Many of those who gathered Saturday at demonstrations on Range Line Road and then in front of Joplin City Hall said the death of George Floyd in Minneapolis last week had awakened them to the depth of racism and injustice they said still exists throughout the country.
Alisha Boyd, originally of Kansas City but now living in Joplin, said Saturday, "I tried really hard to act like it wasn't an issue for a long time ... police brutality in regard to minorities. ... This is a big problem, and I can't turn a blind eye to it anymore."
The rally began at 2 p.m. at Seventh Street and Range Line Road, where as many as 150 people eventually gathered. It grew after moving downtown at 4 p.m., with as many as 200 demonstrators lining both sides of Main Street.
"I'm pleasantly surprised at the support I see here today. ... Isn't this awesome?" Boyd said.
Johnny Glover, of Joplin, said he learned about the demonstration on Facebook.
"Floyd's death was uncalled for, and I feel like there has been a lot of that going on," he said.
One of the organizers, Geralyn Russell of Joplin, said, "I have been wanting to do a protest for a long time, considering all the lives that have been lost to police brutality.
"It has been a long time coming," she added. "The reason we are here today is to shed light on our justice system."
At both locations, the crowd chanted, "Black lives matter," "No justice, no peace," and "I can't breathe," as they waved posters with the names of Floyd and others they said have been victims of excessive force and police brutality.
Kaitlin Walker of Joplin joined the group downtown, carrying a sign that read, "All lives can't matter until black lives do."
"I want to speak. ... I feel silence anymore is just as bad as hate crimes," she said. "If you are a bystander and not doing anything, you are just as bad as the bully."
Many people who passed by one of Joplin's busiest intersections and then through the crowd downtown shouted support through their car windows and honked horns in solidarity.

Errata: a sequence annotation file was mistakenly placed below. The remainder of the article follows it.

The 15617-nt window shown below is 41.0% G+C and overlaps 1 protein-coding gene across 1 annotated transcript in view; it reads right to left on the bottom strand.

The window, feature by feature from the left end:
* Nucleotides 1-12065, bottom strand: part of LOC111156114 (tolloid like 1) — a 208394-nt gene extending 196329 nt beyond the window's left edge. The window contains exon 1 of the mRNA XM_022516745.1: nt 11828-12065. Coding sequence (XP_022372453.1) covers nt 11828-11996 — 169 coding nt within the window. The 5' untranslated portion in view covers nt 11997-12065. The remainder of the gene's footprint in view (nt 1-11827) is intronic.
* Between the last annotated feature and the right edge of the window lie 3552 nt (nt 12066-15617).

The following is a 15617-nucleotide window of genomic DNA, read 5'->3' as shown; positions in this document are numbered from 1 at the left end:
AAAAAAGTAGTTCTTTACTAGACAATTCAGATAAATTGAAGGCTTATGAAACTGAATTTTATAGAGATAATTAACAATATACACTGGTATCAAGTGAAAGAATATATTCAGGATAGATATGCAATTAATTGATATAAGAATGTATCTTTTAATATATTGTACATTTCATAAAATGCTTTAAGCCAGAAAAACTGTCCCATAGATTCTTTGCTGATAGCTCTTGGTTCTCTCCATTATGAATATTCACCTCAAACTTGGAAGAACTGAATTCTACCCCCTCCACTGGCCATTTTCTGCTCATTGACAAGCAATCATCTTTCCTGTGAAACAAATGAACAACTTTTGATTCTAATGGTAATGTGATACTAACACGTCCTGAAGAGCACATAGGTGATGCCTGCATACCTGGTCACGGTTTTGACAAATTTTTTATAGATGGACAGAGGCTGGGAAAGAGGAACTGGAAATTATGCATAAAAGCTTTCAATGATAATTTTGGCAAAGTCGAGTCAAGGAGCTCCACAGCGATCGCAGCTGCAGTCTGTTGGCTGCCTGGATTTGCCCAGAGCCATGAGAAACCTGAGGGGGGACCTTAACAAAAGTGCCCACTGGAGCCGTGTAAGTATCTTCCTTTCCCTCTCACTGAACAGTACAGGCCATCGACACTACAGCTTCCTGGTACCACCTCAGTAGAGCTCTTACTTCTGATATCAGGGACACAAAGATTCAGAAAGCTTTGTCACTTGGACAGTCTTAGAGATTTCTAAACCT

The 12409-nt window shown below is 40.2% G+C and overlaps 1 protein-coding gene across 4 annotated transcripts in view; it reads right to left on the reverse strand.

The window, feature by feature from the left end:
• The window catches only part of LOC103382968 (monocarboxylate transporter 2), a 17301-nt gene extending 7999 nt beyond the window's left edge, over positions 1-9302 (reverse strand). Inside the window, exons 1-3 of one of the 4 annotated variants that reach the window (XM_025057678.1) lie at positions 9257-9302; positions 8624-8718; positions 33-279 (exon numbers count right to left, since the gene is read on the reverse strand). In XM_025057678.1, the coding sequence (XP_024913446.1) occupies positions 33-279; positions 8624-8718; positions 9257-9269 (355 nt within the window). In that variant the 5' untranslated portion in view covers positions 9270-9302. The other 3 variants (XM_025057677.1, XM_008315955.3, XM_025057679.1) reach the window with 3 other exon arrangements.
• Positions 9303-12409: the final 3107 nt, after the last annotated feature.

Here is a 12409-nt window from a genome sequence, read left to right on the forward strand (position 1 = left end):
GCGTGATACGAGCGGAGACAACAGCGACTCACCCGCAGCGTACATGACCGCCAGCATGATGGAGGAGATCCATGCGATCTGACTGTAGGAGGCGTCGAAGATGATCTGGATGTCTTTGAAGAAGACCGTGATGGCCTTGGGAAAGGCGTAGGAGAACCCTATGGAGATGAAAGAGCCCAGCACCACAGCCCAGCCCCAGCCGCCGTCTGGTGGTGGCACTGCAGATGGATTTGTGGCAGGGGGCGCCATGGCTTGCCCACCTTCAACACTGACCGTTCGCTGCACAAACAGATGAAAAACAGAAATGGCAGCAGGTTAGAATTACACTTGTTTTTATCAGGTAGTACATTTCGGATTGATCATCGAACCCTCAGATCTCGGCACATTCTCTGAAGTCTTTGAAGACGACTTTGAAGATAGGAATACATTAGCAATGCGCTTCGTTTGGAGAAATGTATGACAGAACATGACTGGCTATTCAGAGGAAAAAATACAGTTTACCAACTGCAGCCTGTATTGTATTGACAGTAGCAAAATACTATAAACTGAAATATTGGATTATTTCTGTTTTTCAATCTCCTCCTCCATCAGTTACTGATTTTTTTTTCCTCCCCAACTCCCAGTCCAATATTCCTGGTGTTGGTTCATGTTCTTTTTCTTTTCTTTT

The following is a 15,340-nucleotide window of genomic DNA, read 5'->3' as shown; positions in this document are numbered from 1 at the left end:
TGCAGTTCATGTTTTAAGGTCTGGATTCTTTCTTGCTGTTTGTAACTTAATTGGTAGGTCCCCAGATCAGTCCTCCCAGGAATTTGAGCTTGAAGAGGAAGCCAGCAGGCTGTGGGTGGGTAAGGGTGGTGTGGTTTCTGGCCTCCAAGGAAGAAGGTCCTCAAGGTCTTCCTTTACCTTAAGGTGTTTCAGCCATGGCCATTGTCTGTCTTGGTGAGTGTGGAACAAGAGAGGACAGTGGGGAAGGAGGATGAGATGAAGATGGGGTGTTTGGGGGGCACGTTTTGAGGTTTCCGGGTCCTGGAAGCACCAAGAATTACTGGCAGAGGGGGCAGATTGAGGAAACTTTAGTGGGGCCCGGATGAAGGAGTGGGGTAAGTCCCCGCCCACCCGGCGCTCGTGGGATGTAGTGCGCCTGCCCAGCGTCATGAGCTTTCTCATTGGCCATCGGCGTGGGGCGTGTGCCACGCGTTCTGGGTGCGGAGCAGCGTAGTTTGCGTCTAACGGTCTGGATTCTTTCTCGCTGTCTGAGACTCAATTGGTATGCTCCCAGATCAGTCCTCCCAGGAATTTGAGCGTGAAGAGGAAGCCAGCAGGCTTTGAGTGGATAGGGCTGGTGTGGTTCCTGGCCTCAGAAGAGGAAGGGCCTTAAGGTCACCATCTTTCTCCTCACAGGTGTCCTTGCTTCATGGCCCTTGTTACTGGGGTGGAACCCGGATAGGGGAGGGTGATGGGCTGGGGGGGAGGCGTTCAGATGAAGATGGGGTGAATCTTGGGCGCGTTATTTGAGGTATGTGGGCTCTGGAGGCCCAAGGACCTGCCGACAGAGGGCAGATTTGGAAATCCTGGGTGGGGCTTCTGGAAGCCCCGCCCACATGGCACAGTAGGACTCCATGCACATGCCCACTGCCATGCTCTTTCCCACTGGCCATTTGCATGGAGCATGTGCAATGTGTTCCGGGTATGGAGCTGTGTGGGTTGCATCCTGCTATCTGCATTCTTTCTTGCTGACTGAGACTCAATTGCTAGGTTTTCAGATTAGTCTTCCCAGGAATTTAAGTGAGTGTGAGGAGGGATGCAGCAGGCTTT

"Something has to be done about police brutality," said Jamie Johnson of Carthage. "He (Floyd) was already handcuffed and on the ground. There is no reason why he had to have them kneel on his neck. ... Something has to happen."
Quentin Cooper of Joplin said, "This is obviously an issue for everyone in the country."
Demonstrations across the country
The demonstration in Joplin was one of many that took place around the country in the wake of Floyd's death last week. Floyd, a black man, died after a white Minneapolis police officer knelt on his neck, despite his being handcuffed and pleading that he couldn't breathe.
In some cities, the demonstrations devolved into violence and property damage, resulting in arrests, curfews and multiple deaths. In Minnesota, the governor activated that state's National Guard.
Elsewhere in Missouri, protesters blocked a downtown St. Louis interstate for three hours on Friday, set a fire in the road and broke into trucks. A protester who died had climbed between two trailers of a Fed Ex truck and was killed when it drove away, according to reports. Police said they were investigating. The crowd there dispersed after gunshots were fired. Police did not report any arrests.